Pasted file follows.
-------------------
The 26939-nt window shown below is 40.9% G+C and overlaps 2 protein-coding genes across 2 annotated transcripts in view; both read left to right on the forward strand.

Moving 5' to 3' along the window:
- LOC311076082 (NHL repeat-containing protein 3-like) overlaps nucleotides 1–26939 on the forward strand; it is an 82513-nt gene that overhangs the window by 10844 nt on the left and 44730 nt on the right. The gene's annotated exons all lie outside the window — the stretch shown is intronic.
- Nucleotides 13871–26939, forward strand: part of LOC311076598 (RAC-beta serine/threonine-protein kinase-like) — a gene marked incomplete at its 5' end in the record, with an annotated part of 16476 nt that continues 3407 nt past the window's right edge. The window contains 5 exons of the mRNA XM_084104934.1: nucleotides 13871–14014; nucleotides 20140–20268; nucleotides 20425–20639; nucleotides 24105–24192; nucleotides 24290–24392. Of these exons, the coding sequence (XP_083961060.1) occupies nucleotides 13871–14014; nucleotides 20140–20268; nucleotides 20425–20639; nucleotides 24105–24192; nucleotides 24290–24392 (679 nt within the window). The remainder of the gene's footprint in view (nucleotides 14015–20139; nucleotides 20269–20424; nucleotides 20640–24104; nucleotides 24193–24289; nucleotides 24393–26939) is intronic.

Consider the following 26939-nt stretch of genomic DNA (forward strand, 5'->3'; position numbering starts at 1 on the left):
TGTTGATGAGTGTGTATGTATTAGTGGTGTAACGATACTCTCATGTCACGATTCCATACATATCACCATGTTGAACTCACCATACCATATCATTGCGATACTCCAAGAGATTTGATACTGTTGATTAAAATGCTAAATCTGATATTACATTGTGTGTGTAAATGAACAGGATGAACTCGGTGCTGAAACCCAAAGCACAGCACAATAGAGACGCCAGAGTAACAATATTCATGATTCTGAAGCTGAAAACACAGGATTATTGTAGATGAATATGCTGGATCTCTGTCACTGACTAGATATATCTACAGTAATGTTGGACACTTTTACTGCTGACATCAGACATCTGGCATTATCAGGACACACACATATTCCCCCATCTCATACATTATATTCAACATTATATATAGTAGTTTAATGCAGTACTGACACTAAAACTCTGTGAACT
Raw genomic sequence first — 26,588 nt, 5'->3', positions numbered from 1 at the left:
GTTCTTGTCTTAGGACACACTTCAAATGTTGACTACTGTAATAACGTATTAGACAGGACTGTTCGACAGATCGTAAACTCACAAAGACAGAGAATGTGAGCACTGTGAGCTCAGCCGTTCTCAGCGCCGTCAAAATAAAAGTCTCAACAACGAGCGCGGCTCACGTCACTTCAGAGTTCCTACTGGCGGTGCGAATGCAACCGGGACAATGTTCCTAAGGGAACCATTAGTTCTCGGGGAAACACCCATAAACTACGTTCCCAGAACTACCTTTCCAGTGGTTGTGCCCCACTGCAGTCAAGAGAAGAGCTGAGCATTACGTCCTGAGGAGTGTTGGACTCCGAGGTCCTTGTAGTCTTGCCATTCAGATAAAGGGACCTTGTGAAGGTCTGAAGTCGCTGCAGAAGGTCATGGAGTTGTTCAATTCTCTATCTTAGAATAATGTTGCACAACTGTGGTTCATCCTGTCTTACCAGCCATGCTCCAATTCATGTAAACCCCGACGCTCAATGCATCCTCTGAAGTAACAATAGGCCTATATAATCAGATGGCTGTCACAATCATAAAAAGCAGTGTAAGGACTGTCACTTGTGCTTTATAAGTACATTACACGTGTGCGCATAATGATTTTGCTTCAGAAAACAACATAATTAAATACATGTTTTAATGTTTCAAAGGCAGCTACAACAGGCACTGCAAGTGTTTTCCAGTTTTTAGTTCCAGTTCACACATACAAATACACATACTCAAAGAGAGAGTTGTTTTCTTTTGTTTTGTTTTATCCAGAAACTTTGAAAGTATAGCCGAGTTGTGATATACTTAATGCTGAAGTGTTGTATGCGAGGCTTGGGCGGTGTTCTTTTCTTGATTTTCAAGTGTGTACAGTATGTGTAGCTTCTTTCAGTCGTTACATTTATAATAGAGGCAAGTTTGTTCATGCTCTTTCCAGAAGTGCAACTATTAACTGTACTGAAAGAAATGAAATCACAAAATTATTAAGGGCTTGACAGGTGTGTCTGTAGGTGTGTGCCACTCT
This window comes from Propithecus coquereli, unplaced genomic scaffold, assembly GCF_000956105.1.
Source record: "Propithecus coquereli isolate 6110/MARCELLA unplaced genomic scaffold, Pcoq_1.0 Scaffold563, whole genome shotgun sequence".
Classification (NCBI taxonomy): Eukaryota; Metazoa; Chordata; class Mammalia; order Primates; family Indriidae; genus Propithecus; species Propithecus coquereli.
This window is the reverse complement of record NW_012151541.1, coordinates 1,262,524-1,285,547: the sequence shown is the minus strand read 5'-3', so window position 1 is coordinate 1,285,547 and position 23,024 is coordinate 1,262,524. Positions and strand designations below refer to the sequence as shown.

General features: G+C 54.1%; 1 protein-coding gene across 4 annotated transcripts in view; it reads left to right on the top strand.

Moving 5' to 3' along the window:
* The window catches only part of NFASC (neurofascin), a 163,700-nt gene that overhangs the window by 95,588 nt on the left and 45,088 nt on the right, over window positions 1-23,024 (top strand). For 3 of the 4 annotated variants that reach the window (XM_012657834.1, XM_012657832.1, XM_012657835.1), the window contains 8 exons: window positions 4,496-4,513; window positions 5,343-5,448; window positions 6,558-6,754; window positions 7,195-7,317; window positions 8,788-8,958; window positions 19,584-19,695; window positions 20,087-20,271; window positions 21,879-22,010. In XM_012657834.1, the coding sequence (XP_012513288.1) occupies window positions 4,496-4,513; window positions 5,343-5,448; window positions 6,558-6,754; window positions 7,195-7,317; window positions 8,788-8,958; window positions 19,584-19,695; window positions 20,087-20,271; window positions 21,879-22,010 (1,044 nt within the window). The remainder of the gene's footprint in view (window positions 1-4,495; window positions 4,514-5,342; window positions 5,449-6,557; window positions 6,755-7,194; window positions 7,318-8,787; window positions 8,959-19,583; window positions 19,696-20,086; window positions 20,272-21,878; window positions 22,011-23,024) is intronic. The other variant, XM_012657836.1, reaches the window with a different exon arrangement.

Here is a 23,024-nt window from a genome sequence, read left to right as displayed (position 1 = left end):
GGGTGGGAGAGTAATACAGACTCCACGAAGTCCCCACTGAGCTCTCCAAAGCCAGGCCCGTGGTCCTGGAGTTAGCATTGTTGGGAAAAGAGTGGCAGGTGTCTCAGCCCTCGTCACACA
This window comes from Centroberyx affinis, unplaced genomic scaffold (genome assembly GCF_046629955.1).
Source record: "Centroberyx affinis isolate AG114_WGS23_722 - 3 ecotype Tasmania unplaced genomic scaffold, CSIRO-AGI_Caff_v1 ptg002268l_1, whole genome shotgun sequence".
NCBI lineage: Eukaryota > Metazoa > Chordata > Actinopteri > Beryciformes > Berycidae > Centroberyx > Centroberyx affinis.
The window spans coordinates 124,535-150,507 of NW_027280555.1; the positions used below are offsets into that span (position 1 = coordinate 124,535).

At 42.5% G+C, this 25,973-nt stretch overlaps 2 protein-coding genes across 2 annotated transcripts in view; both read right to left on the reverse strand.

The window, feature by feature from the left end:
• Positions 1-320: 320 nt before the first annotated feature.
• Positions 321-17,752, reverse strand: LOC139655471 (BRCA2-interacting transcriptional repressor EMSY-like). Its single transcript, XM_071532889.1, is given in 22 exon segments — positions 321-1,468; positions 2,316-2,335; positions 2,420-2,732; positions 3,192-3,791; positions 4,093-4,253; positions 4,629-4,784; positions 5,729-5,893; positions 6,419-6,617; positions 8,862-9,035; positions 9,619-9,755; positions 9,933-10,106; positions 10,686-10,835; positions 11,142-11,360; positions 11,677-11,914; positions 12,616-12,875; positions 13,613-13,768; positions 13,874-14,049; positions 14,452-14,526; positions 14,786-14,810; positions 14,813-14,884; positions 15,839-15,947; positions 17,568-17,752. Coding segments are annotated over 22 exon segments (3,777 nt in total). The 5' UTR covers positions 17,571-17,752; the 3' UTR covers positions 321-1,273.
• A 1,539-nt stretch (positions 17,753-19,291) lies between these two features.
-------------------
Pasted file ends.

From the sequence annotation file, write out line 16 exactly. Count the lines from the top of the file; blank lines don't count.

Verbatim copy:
Here is a 23,024-nt window from a genome sequence, read left to right as displayed (position 1 = left end):